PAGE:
“I spent my whole life searching for a man to look up to without lying down.”
That’s a pretty gutsy statement for any woman to make, but even more so, given the time it was said. It was the early 1900s, and this mantra was spoken by Frances Marion, Hollywood’s highest paid screenwriter at the time. Those words offer insight into this woman’s independent nature and savvy spirit.
Frances Marion and many other women began their careers on the east coast working for Thomas Edison Productions and other offshoot motion picture companies. In 1913, when Edison’s Trust was in full swing, many actors, screenwriters, directors and producers moved to the west coast. Their goal was to put 3,000 miles between them and the miser who was trying to monopolize the movie making industry.
Edison wasn’t really interested in the artistic angle of the business. He only wanted to sit back and collect royalties on the rental fees produced by his film and viewing apparatus. He had locked up the production end of the business by gaining patents to all things necessary to making movies — except the actors.
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Despite his stronghold on the business, it was a way for many to get their feet wet while working in Edison’s Black Maria (Ma-Riah), located on a dreary corner on the grounds of the Edison Laboratories in West Orange, New Jersey. A large number of this group of actors were women who had waded into these waters simply because it was a way to make a living.
During this time, immigrants and women were welcomed into the working world of the movie studio known as the Black Maria. The first motion picture studio was nothing more than a large, black, irregularly-shaped box covered with tar paper. It rotated on an oval track so that the retractable roof could catch the sun from different angles. One actor compared the dismal working environment to a large outhouse.
Women in the early days of Hollywood — working both behind and in front of the camera — had started their careers in this simple fashion, making short, silent films on the east coast in dark studios. When the movie business moved west to Hollywood, they followed. According to Cari Beauchamp, the Los Angeles-based author of [amazon_link id="0520214927" target="_blank" container="" container_class="" ]Without Lying Down, Frances Marion and Other Powerful Women of Early Hollywood[/amazon_link], “California provided a better climate, diverse scenery and an opportunity to make money for men and women alike.”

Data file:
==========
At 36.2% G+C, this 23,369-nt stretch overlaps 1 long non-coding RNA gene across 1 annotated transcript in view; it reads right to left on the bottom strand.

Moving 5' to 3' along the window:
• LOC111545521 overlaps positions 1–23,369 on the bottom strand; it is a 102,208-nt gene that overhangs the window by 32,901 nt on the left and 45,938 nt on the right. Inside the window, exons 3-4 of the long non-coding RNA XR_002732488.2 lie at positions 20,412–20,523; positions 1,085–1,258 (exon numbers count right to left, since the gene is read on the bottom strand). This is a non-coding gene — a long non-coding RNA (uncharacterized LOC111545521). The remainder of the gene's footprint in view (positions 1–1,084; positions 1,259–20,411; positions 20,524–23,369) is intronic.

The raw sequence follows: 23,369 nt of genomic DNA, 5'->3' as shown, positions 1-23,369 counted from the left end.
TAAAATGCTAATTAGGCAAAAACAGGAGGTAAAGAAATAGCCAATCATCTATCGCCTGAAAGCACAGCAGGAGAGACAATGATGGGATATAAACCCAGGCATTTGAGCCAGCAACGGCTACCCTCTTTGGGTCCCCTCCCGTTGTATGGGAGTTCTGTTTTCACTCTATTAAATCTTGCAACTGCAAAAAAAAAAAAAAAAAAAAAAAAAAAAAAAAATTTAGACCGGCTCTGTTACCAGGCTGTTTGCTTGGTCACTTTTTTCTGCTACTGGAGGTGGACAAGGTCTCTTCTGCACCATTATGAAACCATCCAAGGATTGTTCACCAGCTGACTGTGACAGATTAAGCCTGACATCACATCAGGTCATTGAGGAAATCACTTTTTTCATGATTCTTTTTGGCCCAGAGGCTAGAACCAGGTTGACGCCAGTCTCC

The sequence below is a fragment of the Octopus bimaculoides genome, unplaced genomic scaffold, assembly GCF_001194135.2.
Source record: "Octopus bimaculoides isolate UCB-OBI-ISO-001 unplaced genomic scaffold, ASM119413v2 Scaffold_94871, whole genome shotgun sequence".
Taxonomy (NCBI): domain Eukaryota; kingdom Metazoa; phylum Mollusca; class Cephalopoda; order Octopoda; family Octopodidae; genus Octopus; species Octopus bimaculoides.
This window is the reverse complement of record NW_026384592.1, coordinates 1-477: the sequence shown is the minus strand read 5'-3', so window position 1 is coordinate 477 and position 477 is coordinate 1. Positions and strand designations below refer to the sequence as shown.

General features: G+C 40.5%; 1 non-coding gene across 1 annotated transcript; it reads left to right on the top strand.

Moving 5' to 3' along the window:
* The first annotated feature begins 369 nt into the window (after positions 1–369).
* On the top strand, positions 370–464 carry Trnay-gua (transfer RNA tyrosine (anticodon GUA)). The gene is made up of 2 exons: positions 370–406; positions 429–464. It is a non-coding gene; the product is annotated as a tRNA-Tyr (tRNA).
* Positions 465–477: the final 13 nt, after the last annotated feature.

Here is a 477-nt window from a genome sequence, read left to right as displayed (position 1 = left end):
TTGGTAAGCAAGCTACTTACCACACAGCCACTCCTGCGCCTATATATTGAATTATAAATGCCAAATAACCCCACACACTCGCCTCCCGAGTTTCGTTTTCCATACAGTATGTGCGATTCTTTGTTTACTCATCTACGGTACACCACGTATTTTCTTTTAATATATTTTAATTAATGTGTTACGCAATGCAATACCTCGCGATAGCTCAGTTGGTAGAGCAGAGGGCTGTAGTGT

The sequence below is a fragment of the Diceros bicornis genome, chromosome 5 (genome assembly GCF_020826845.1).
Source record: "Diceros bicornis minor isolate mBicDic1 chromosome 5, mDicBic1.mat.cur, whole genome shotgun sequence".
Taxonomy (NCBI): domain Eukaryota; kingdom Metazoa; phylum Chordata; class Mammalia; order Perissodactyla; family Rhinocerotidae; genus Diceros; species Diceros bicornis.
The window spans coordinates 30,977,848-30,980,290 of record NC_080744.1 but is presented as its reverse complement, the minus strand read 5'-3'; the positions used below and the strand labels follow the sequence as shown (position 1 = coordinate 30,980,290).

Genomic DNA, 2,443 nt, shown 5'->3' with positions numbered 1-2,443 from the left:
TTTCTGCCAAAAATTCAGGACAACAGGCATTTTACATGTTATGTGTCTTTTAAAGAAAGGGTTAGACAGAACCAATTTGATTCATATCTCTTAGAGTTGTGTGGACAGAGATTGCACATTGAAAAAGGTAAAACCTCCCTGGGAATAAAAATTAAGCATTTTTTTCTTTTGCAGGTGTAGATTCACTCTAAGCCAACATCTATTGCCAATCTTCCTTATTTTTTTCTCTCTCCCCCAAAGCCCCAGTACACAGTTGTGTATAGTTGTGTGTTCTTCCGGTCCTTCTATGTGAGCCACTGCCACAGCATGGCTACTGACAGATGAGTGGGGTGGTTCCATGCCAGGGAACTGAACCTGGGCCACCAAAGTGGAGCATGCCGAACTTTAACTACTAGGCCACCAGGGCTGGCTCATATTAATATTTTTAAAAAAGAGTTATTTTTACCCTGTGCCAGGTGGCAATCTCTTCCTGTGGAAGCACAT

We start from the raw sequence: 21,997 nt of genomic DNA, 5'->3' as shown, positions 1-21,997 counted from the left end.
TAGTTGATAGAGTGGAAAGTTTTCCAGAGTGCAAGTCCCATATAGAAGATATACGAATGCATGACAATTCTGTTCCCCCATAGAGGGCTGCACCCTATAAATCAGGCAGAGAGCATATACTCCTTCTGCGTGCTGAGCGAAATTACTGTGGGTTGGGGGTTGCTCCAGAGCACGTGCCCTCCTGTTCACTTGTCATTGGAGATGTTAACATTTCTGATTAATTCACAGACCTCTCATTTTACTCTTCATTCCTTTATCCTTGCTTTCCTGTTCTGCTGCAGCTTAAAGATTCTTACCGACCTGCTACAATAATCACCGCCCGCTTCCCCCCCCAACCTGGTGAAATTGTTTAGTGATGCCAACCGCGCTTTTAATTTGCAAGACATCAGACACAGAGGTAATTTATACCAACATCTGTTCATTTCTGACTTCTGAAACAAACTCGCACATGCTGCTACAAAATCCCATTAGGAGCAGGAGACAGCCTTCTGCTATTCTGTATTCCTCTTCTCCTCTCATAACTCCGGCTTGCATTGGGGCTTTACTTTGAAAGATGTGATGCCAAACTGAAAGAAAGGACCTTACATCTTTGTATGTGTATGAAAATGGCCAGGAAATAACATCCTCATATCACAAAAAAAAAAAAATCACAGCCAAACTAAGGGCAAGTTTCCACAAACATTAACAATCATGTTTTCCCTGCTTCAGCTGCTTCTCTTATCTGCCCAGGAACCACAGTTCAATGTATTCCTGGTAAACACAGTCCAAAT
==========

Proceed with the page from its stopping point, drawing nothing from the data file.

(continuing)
Beauchamp’s book discusses how women supported each other during this transitional time. Most had been born in various locations across the United States and Canada, but had found themselves living in Los Angeles where it was definitely not a chauvinistic man’s world. Women had the same opportunities and earning power as their male counterparts.
Frances Marion, Lois Weber, Mary Pickford, Adela Rogers St. John, Anita Loos, and others formed a lasting bond and rose through the ranks, many times standing on one another’s shoulders to rise in their careers and crying on them at other times of professional and private crisis. Whence comes Marion’s immortal words, “I have been searching my whole life for a man to look up to without lying down.” She relied on her talent, tenacity and female friends for the most part. The old-girl network served to sustain and promote one another.
In a few short years, Frances Marion and another strong, self-sufficient Hollywood woman would have something and someone in common. Gloria Swanson was a silent film star and because of her diminutive stature, just five feet tall, she literally did look up to most men. But there was one man in particular who she looked up to both lying down and standing up. His name was Joseph P. Kennedy, a banker from Boston. In Cari Beauchamp’s book, [amazon_link id="B005ZOELYM" target="_blank" container="" container_class="" ]Joseph P. Kennedy Presents[/amazon_link], she shines a light on the years he brought his dark side to Hollywood.
According to Beauchamp, “I was formerly a private investigator, and that helped me dig up facts.” Newly accessible archives have opened up some of Kennedy’s correspondence written during his years in Hollywood, 1926 to 1930. Letters annotated by his granddaughter, Amanda Smith, describe his life during those years. His papers deeded to Kennedy Library at Harvard University in 1995 also give evidence to another side of the man who would become known more for his political prowess and Wall Street successes.
Money was being made in Hollywood, and Joseph P. Kennedy was willing to buy his way into town. He purchased a movie studio and positioned himself as president, bringing with him the business mind and genteel manners of someone from the east. Betty Lasky, daughter of movie producer, Jesse Lasky, said “Kennedy was the first outsider to fleece Hollywood.”
Since the breakup of the Edison Trust in 1916, hundreds of small film companies shot up, mostly in California. At this time, no one was taking the movie industry seriously. Things were there for the taking, and Kennedy had his hand out on a daily basis ready to do so by wiping out entire studios, slashing jobs and devastating careers.
One of the first in a series of fatalities caused by Joseph P. Kennedy was that of the career of Fred Thomson, possibly the first and only man Frances Marion ever looked up to.